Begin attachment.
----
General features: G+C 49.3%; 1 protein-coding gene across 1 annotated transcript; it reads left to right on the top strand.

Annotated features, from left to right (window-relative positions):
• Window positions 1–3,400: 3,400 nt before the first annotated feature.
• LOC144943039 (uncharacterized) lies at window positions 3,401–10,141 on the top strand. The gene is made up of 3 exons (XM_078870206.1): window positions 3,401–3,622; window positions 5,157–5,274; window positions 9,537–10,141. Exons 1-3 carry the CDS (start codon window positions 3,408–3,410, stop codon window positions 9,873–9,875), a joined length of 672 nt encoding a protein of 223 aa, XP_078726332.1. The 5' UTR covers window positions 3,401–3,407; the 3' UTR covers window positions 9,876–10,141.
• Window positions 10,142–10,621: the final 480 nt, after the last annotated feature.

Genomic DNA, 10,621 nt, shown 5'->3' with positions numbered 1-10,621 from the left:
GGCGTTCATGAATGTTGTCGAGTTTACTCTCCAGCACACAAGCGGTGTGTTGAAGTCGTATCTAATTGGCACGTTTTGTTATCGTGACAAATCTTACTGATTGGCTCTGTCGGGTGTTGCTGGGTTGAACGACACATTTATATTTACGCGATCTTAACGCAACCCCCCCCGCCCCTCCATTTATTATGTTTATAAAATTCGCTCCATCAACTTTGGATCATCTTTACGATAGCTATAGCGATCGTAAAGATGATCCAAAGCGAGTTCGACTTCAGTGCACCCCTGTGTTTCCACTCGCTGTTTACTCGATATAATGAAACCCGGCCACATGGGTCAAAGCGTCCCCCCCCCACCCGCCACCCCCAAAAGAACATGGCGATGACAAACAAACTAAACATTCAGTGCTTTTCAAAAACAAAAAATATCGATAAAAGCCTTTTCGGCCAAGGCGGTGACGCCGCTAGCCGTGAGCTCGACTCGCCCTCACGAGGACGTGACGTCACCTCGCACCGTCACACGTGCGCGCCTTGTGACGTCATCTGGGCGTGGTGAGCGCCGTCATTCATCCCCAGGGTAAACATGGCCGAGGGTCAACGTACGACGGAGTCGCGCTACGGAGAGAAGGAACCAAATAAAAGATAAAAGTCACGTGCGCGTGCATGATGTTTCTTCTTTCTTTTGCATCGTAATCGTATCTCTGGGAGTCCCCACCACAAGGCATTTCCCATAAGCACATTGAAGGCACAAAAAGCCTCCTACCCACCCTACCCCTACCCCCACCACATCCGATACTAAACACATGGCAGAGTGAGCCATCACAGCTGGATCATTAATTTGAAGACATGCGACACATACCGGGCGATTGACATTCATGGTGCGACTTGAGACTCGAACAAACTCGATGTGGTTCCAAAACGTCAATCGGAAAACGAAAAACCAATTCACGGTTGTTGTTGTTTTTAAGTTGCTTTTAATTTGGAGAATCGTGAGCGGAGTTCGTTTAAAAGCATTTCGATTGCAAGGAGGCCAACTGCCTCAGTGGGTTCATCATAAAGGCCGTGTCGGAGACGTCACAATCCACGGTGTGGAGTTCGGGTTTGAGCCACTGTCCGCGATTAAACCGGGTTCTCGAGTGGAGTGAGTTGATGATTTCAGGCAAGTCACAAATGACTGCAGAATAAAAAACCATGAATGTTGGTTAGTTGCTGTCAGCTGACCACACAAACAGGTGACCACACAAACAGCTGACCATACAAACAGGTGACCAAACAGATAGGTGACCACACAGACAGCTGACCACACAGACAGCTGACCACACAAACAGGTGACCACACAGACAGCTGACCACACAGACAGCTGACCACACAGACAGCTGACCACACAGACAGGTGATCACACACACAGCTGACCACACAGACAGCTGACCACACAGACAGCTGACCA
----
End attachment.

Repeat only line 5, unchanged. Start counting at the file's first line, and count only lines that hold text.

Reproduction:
• Window positions 10,142–10,621: the final 480 nt, after the last annotated feature.